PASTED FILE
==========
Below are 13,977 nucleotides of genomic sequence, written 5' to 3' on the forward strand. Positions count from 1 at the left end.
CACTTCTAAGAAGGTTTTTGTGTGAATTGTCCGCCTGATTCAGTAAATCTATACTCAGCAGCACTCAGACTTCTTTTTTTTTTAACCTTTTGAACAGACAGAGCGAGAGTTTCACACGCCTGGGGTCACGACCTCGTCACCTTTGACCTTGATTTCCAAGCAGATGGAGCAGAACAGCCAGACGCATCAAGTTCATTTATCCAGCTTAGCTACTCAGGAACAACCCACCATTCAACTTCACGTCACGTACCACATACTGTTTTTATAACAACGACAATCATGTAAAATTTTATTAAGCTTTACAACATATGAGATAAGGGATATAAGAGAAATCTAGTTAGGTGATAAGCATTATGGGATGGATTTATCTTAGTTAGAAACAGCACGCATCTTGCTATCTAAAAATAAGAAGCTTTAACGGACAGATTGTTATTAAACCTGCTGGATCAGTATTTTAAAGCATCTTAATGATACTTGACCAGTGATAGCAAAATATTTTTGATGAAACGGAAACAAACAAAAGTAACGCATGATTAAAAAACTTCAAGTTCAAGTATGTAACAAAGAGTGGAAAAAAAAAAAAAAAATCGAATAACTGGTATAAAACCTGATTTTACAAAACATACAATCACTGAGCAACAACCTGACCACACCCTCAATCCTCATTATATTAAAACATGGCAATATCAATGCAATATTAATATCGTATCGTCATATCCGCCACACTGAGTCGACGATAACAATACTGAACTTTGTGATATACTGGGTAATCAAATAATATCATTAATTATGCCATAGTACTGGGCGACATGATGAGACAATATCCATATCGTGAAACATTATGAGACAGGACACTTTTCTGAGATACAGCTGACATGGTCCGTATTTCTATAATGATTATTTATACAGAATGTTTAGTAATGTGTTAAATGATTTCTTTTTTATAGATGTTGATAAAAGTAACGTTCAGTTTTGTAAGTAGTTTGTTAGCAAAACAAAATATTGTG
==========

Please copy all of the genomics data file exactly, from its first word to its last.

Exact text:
Below are 13,977 nucleotides of genomic sequence, written 5' to 3' on the forward strand. Positions count from 1 at the left end.
CACTTCTAAGAAGGTTTTTGTGTGAATTGTCCGCCTGATTCAGTAAATCTATACTCAGCAGCACTCAGACTTCTTTTTTTTTTAACCTTTTGAACAGACAGAGCGAGAGTTTCACACGCCTGGGGTCACGACCTCGTCACCTTTGACCTTGATTTCCAAGCAGATGGAGCAGAACAGCCAGACGCATCAAGTTCATTTATCCAGCTTAGCTACTCAGGAACAACCCACCATTCAACTTCACGTCACGTACCACATACTGTTTTTATAACAACGACAATCATGTAAAATTTTATTAAGCTTTACAACATATGAGATAAGGGATATAAGAGAAATCTAGTTAGGTGATAAGCATTATGGGATGGATTTATCTTAGTTAGAAACAGCACGCATCTTGCTATCTAAAAATAAGAAGCTTTAACGGACAGATTGTTATTAAACCTGCTGGATCAGTATTTTAAAGCATCTTAATGATACTTGACCAGTGATAGCAAAATATTTTTGATGAAACGGAAACAAACAAAAGTAACGCATGATTAAAAAACTTCAAGTTCAAGTATGTAACAAAGAGTGGAAAAAAAAAAAAAAAATCGAATAACTGGTATAAAACCTGATTTTACAAAACATACAATCACTGAGCAACAACCTGACCACACCCTCAATCCTCATTATATTAAAACATGGCAATATCAATGCAATATTAATATCGTATCGTCATATCCGCCACACTGAGTCGACGATAACAATACTGAACTTTGTGATATACTGGGTAATCAAATAATATCATTAATTATGCCATAGTACTGGGCGACATGATGAGACAATATCCATATCGTGAAACATTATGAGACAGGACACTTTTCTGAGATACAGCTGACATGGTCCGTATTTCTATAATGATTATTTATACAGAATGTTTAGTAATGTGTTAAATGATTTCTTTTTTATAGATGTTGATAAAAGTAACGTTCAGTTTTGTAAGTAGTTTGTTAGCAAAACAAAATATTGTG